At the risk of sounding presumptuous, I have a suggestion for the members of the U. S. Congress. It is simple, it is doable, and I am dead serious about it. Both chambers should set aside a few days for the members to talk about nothing but their children and grandchildren. Enough time should be allotted for each legislator to take the podium and do nothing more than share with their colleagues their most personal and cherished stories about their families. The only restriction would be that no discussion of politics or policy would be allowed.
As a pastor with forty-five years of experience, I can predict what will be heard. There will be humorous stories, there will be touching stories, and there will be terribly sad stories. There will be memories of births and vacations and soccer games; there will be tearful recollections about the child lost to drugs, or the grandchild who struggles with autism. There will be moments of filial pride, and there will be voices quaking with emotion. There will be laughter and there will be tears as these wonderfully human leaders take just a few days to talk about those whom they most cherish in life. There will be renewed empathy for the colleague one barely knows, and there will be a new understanding about what it means to share a common humanity. I promise that no one will leave the halls of government unchanged.
Speaking directly to our elected officials, let me say to you there are a lot of reasons to do this. Because we, too, are divided, we need you more than ever to provide powerful examples for us. There is no better way to do that than to talk about your children, to share your hopes and dreams for them, to lay bare your own vulnerabilities and fears about their future. Doing so might lead you to discover a common vision, some shared commitments, and perhaps the courage to work together once again. Frankly, it might make you better legislators and leaders. It might help the rest of us see that Washington is not a swamp full of monsters, but a real place with real people trying to do the right thing. It might help create the comity that people yearn for both inside and outside the beltway. It will make you better and more empathetic human beings.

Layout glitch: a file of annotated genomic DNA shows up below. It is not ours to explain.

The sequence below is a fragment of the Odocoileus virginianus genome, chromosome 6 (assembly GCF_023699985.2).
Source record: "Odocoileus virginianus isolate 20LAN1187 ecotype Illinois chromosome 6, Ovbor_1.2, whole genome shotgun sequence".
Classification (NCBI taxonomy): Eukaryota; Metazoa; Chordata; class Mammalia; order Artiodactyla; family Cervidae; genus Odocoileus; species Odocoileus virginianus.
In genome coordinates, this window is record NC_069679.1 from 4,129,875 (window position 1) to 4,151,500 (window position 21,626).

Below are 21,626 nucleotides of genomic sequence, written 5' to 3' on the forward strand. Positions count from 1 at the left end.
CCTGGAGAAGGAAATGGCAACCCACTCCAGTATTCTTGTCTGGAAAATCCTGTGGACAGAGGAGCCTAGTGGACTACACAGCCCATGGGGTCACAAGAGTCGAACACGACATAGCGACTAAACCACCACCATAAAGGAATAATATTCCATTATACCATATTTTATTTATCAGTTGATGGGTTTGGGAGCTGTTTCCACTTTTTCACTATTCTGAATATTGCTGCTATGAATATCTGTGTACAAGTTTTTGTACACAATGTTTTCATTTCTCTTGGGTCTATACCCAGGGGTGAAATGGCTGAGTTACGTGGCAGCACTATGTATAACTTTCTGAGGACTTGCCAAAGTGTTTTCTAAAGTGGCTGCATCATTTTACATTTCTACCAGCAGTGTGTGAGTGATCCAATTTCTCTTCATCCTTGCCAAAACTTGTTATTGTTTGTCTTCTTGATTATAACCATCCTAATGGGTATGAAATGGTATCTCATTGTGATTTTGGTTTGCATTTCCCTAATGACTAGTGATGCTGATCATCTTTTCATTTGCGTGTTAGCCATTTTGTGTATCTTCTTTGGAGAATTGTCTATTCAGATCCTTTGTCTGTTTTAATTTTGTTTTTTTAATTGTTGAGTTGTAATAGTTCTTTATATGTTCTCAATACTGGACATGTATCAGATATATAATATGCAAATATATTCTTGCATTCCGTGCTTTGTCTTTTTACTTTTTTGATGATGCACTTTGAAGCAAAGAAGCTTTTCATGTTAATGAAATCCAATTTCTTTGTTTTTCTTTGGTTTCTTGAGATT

I know this idea sounds scary, perhaps absurd. But maybe the time has come to rediscover why what you do is important to all of us, and to our shared future. Show us your humanity, your compassion, and your commitment to make the world a better place. Do it for your children and for our children, for the ones we love the most.
Rev. Don Underwood